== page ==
FMJmike beat me to it.

Would it be feasible to grab a M-1 Carbine?

December 30, 2009, 09:25 PM
Good god, it is like people don't read the poster's question and respond with things that are not necessarily applicable. Anyway.
I would take her shooting and let her decide, really they are all great choices. Large apertures (ghost rings) would be fool proof on the levers, not sure on sights for the timber wolf. I wouldn't go with any electronic reflex sight because if you leave them on they die real fast, the exception being an aimpoint which lasts over a year of constant on time. Biggest thing is which one she likes and if she doesn't like guns then the gun won't do much good when the time comes anyway. If I had to pick I'd go with either lever, leaning towards a marlin with an xs sight. People have a tendency to short stroke a pump in stress, although this is usually with longer actions not a pistol caliber length action. What's most important is how the weapon fits her (length of pull) because cycling the action on a lever or a slide action quickly and reliably will depend on the LOP. Good luck, hope to hear how things go.

December 30, 2009, 09:31 PM
is the shotgun recoil being excessive your opinion, or your wife's?

December 30, 2009, 09:51 PM
Get a Marlin .357 and shoot .3 Specials out of it.

December 30, 2009, 09:51 PM
the puma in .454? damn...i want that! so thats my choice. if she gets used to the .45 colts you can load up to give more bang.

Avtomat Kalashnikova
December 30, 2009, 10:01 PM
+1 on the M1

December 30, 2009, 10:06 PM

They can be awfully light if you leave off the tacti-crap. 5.56 will put people down better than any pistol caliber and is the very definition of 'light recoil'.

If 90lb ARVN liked them your girlfriend ought to too.


December 30, 2009, 10:16 PM
As an addition I like the m1, but I have found them to be sensitive to bullet profiles and magazines when it comes to feeding. Not to mention that other rifles were not part of his original question.

December 30, 2009, 10:27 PM
Out of those probably the marlin. Id probably grab a M1 carbine though.

December 30, 2009, 10:33 PM
I like the m1, but I have found them to be sensitive to bullet profiles and magazines when it comes to feeding.I have been using Speer HPs, and they feed well in my USGI carbine...in others I can't say. I have also had good luck with USGI magazines (but 30rnd ones will cost you, fortunately I like 15s for all but range use) as well as the Korean magazines that are very reasonably priced (bought a 15rnd for about $10, and a couple 30rnd ones for $12.50/ea).


December 30, 2009, 11:00 PM
You might want to check out Keltec sub2k's . I have a .40/Glock 22 version and my wife really enjoys shooting it. It's very easy on the shoulder and when loaded with doubletap 155gr gold dots it puts out ~1500fps/775ft/lbs.

My wife does not like to shoot my LSI Puma .44 mag even with .44 specials. She complains that the stock "diggs" into her shoulder. Maybe your .454 with rubber butt pad will make it a better choice.

December 30, 2009, 11:05 PM
I have a sneaking suspicion that the Dr. started this thread just to see how many guns people would recommend OTHER than the ones he listed....


December 30, 2009, 11:09 PM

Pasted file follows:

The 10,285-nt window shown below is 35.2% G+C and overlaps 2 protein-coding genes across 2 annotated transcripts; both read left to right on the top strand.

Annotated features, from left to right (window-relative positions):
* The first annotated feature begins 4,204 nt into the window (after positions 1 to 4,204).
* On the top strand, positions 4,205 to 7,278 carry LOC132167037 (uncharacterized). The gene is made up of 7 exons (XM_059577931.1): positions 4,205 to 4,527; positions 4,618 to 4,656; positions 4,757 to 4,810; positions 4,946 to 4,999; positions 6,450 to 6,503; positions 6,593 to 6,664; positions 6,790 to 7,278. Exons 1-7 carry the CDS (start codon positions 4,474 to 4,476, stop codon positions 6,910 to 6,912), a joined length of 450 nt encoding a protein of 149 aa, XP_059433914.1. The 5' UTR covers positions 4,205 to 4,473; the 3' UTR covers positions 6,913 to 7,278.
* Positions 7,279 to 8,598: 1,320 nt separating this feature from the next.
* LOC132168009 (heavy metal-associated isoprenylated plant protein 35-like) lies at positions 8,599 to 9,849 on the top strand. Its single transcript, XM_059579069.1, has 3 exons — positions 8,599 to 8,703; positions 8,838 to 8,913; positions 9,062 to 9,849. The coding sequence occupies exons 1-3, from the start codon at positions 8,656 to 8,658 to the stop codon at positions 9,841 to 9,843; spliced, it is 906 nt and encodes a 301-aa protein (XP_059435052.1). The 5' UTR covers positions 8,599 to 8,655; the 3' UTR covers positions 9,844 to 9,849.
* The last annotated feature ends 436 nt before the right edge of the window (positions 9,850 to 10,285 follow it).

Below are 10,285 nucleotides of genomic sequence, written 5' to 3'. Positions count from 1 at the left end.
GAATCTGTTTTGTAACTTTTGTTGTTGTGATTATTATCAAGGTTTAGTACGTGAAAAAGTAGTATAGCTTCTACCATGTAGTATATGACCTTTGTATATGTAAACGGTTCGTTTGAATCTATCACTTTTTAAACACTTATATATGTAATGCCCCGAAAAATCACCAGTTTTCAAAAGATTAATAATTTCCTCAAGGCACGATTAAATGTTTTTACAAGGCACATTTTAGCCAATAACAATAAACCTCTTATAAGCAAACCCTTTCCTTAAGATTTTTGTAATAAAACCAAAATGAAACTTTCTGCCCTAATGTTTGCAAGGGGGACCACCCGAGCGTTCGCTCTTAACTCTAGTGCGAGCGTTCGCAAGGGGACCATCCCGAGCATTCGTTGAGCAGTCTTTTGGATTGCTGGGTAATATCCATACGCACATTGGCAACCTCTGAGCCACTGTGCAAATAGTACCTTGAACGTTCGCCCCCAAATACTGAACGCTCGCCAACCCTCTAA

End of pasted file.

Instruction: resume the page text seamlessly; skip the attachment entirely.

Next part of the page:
I have a sneaking suspicion that the Dr. started this thread just to see how many guns people would recommend OTHER than the ones he listed....I picked one of each...one that wasn't on the list for his viewing pleasure, one that was that he doesn't own...the "right answer" ;), and one that he already has...for no other reason than he already owns it...so I guess I am covered (covered in what I don't know :uhoh:).

December 31, 2009, 11:50 AM
I.M.I. Timberwolf in 38/357. This is currently my wife's rifle of choice.
I had an M1 Carbine that my wife did not care for.
Best to let your wife shoot and choose.

December 31, 2009, 12:19 PM
ill go with the M1 carbine. its girl friendly & a piece of AMERICAN HISTORY cant beat that

December 31, 2009, 01:56 PM
M1 carbine...little recoil, easy to use relatively inexpensive to buy and shoot, extremly deadly and/or intimidating!

December 31, 2009, 01:59 PM
Marlin camp 9.

A few on GB right now for around $400ish.

December 31, 2009, 02:03 PM
Pumps have slide releases & safetys that have to be operated to load an empty gun and shoot it..

M-1 Carbines have bolt handles, safetys, and mag releases that all have to be mastered & remembered. And a couple of them are placed almost on top of each other!

For the simplest manual of arms for an inexperianced shooter, I'd say it has to be the lever-action carbine.
All you have to know is stuff the ammo in the side, rack the lever, and pull the trigger.

So simple a caveman can do it under stress!


December 31, 2009, 02:07 PM
Maybe you should have written it like this:
Which of these 3 home defense carbines for girlfriend?
Probably wouldn't have helped. You'd still get SHOTGUN recommendations of all things :rolleyes:

I'd start by taking her to the range and letting her shoot all three. I don't think any one of them would be a bad choice. However, the Marlin is clearly the way to go as it would give you an excuse to get a new gun :evil:

December 31, 2009, 02:14 PM
M-1 Carbines have bolt handles, safetys, and mag releases that all have to be mastered & remembered. And a couple of them are placed almost on top of each other!

Keep an M1 carbine with a loaded magazine, the chamber empty, and the safety off. Pick it up, pull the slide back and let it go, and you're ready to rock. How hard is that? My carbine is the easiest gun to charge that I have. I would absolutely go to it for HD use.

December 31, 2009, 02:26 PM
I'd load up some really light loads for her

Is that necessary? How hard would any of those rifles kick with full house loads?

I've never shot a carbine chambered in a handgun's cartridge, but always heard/read that the recoil is very light.

December 31, 2009, 02:27 PM
I've never shot a carbine chambered in a handgun's cartridge, but always heard/read that the recoil is very light.